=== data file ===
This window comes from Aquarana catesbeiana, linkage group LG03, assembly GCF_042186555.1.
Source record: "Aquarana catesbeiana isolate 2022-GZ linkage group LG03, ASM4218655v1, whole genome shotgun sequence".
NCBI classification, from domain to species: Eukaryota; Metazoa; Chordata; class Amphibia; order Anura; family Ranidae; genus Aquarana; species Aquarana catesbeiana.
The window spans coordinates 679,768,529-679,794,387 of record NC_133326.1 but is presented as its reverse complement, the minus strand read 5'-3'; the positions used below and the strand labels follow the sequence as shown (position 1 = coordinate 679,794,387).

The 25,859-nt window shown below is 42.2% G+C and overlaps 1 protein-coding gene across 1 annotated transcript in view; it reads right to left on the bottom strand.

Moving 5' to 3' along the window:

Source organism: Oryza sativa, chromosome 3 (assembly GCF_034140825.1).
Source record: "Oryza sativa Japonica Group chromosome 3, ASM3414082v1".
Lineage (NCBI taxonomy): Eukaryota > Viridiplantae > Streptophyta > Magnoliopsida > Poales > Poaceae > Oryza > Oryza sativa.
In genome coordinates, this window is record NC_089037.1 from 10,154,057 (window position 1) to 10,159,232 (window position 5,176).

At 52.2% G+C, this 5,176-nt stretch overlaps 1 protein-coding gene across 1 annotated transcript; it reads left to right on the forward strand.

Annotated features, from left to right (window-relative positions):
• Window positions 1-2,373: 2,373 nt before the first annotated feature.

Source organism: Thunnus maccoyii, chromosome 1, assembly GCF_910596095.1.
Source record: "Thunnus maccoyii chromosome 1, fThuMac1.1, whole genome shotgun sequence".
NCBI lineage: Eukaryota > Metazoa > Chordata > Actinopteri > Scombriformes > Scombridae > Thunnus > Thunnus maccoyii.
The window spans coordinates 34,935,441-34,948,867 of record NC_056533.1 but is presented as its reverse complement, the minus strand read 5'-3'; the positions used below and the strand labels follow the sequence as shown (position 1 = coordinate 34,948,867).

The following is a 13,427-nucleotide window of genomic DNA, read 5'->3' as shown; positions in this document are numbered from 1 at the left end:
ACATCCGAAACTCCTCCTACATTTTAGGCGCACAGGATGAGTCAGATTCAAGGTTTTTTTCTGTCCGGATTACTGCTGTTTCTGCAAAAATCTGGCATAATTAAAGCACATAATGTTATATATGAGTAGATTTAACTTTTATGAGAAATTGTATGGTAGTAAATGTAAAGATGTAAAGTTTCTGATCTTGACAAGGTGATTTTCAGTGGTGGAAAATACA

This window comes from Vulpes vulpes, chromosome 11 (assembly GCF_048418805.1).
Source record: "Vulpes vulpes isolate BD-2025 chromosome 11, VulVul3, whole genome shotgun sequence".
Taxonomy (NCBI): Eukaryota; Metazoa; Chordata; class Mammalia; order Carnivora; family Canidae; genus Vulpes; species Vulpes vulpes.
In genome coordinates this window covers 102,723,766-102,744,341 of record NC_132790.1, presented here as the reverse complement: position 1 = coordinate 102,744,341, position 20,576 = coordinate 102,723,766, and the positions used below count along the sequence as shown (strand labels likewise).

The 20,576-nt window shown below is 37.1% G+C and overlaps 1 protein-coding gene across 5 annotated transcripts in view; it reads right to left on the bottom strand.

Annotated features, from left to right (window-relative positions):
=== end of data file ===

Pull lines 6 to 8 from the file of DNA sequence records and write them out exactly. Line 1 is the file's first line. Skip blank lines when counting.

Moving 5' to 3' along the window:

Source organism: Oryza sativa, chromosome 3 (assembly GCF_034140825.1).
Source record: "Oryza sativa Japonica Group chromosome 3, ASM3414082v1".